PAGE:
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Facts About the Tower of London (with Photos)
The Tower of London is at the center of nearly all of the dramatic history of London. Many facts about London's people, executions, tragedies, and tyrannies that are seemingly unconnected to each other, have intertwined themselves in this old stone fortress. What are these facts about the Tower of London, and how do they all fit together? Following is a collection of my photos and facts journaling some of the most interesting details of the Tower's story.
Tower of London Architecture Facts
The Tower of London consists of:
- The White Tower, built by William the Conqueror to protect the Normans from those who lived in the surrounding villages. Standing 90 ft. high, this is the oldest portion of the Tower of London, and is identifiable by its four turrets --one of which has a circular stairway-- as well as its off-white corner "trim" in puzzle-piece brick-a-brack. St. John's chapel is the only part of the interior of the White Tower that has retained its original appearance, and is also one of the only beautifully preserved pieces of early Norman church architecture in existence today.
- The Inmost Ward, which was a luxurious dwelling quarter for King Henry the Third during the early 12th century.
Garden Tower Facts
- The Inner Ward is the space within the Inner Wall that circles around and contains the White Tower and the Inmost Ward. This wall has a total of thirteen towers. The largest of these towers, the Wakefield Tower, was the scene of the murder of King Henry the Sixth as he was praying. Other towers on this wall include Lanthorn, Salt, Broad Arrow, Constable, Martin (where the Crown Jewels were kept until 1842), Brick, Bowyer, Flint, Devereux, Beauchamp, Bell (which is the oldest tower), and the Bloody (or Garden) Tower.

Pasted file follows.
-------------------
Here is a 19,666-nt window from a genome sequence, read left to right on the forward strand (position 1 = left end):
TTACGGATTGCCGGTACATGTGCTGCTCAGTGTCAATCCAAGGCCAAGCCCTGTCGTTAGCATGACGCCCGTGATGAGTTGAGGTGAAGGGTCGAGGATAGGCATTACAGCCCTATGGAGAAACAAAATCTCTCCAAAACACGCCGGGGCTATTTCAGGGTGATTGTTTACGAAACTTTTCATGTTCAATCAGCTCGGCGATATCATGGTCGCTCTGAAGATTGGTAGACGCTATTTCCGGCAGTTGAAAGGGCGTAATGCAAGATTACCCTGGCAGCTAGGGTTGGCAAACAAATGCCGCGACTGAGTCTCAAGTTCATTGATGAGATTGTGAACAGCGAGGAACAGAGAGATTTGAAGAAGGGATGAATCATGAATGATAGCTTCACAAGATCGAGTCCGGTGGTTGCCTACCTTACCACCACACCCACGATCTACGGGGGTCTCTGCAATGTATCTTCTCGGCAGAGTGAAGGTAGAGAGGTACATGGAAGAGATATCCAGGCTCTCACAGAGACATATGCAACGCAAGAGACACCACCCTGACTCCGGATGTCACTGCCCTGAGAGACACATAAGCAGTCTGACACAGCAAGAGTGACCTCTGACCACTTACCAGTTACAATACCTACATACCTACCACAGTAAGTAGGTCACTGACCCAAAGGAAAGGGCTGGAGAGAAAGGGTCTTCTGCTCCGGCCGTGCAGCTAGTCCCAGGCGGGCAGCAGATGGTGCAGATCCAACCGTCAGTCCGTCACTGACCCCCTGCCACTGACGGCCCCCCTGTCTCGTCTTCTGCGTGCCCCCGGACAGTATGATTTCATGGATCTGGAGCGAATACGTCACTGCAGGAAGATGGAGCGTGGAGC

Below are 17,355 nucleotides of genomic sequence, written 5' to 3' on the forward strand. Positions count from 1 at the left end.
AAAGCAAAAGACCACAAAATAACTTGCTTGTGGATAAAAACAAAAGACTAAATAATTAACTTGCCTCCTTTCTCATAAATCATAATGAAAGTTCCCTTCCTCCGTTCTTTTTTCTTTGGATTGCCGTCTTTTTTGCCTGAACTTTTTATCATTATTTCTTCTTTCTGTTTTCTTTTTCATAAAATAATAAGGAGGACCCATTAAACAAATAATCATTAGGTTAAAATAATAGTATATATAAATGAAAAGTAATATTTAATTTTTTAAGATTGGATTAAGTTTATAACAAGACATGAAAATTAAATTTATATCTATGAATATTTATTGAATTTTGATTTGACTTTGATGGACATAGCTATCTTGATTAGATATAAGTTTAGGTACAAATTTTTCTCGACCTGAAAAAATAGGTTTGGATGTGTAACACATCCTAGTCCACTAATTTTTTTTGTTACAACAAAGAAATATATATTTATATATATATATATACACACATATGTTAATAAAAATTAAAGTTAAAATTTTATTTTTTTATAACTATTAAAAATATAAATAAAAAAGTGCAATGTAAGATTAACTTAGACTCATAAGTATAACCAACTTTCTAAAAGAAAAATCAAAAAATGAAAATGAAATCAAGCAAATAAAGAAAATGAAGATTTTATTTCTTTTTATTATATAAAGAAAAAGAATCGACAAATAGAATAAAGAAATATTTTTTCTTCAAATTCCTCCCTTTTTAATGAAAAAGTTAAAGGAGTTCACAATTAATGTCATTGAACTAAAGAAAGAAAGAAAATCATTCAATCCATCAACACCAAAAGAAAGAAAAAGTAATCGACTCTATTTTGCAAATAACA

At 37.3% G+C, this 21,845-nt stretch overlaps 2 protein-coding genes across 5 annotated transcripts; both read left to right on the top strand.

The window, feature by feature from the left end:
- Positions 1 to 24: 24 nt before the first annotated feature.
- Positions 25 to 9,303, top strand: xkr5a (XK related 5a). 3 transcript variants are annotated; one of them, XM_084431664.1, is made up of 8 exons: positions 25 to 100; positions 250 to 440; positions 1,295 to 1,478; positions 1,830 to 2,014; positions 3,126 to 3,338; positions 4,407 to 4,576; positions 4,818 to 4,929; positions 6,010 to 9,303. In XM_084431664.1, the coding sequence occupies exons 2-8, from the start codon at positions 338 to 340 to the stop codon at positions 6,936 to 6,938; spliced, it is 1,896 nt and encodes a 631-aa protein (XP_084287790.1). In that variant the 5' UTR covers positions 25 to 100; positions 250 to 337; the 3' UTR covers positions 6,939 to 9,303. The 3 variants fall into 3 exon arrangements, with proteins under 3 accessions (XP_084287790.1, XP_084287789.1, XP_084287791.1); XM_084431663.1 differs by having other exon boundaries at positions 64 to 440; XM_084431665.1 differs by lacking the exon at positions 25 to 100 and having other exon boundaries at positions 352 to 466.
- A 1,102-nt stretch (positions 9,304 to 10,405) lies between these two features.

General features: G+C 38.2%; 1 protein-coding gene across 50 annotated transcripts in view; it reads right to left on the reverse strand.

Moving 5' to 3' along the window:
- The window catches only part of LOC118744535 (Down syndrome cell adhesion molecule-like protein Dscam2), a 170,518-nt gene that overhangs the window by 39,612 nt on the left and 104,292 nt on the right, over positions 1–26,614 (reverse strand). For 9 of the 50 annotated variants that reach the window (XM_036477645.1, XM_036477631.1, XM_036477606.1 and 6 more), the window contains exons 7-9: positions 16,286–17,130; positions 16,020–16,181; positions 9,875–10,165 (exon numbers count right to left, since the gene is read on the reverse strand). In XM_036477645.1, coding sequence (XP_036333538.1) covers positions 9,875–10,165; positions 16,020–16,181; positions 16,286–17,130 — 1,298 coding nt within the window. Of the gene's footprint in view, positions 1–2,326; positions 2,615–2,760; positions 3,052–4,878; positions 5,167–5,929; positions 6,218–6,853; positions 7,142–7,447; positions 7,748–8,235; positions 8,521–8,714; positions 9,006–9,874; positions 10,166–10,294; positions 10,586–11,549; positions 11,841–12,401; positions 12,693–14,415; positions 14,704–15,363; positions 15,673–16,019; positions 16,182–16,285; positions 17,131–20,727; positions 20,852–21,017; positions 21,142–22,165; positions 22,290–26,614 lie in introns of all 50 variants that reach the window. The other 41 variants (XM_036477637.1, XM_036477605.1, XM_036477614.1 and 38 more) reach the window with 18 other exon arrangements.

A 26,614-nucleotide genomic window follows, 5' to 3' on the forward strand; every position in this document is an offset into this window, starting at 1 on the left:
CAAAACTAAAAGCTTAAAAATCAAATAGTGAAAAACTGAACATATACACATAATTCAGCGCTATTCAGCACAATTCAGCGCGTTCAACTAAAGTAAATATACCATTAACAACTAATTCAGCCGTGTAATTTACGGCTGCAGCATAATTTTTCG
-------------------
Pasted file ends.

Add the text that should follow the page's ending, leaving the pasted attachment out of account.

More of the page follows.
- The Outer Ward is the space between the Inner Ward and the final outside wall (before the now dry moat). The Outer Wall completely contains the Inner Wall, and has five towers on it, all of which face the River Thames (Byward Tower, St. Thomas's Tower, Cradle Tower, Well Tower, and Develin Tower).
- The Jewel House is the well guarded residence of the Crown Jewels and many other valuable treasures of historical and royal importance. You'll want to step inside and view the glittering diadems if you have the time!
- The Royal Armories contain a large collection of (mostly Tudor) arms and armor, beautifully etched and fitted.
- The Torture Chambers were in the "basement" of the Tower's inner courtyard, under the court green. Now they have been turned into gift shops, but it is not hard to imagine the dank and earthy smell of the Tower of London torture chambers under the bright lawn.
- The Traitor's Gate is a low and barred entrance on the Thames River by which they rowed "traitors" (prisoners) into the fortress.
- The Tower Bridge starts at the Tower of London and crosses the Thames River.
Facts on Famous Tower of London Prisoners
The most memorable Tower prisoner was Queen Anne Boleyn, wife of King Henry the Eighth. He decided he did not want her anymore because she could not give him the boy heir he desired. To divorce her, he accused Anne of adultery with one of his courtiers. Most accounts agree that Anne was innocent, but King Henry imprisoned and executed Anne anyway. The evidence of this was far below the just requirement of the testimony of one or two witnesses: a handkerchief dropped by Anne at a festival was picked up by a servant of the king, kissed reverently, and handed back to Anne. The king decided this was proof of adultery, and Anne was executed.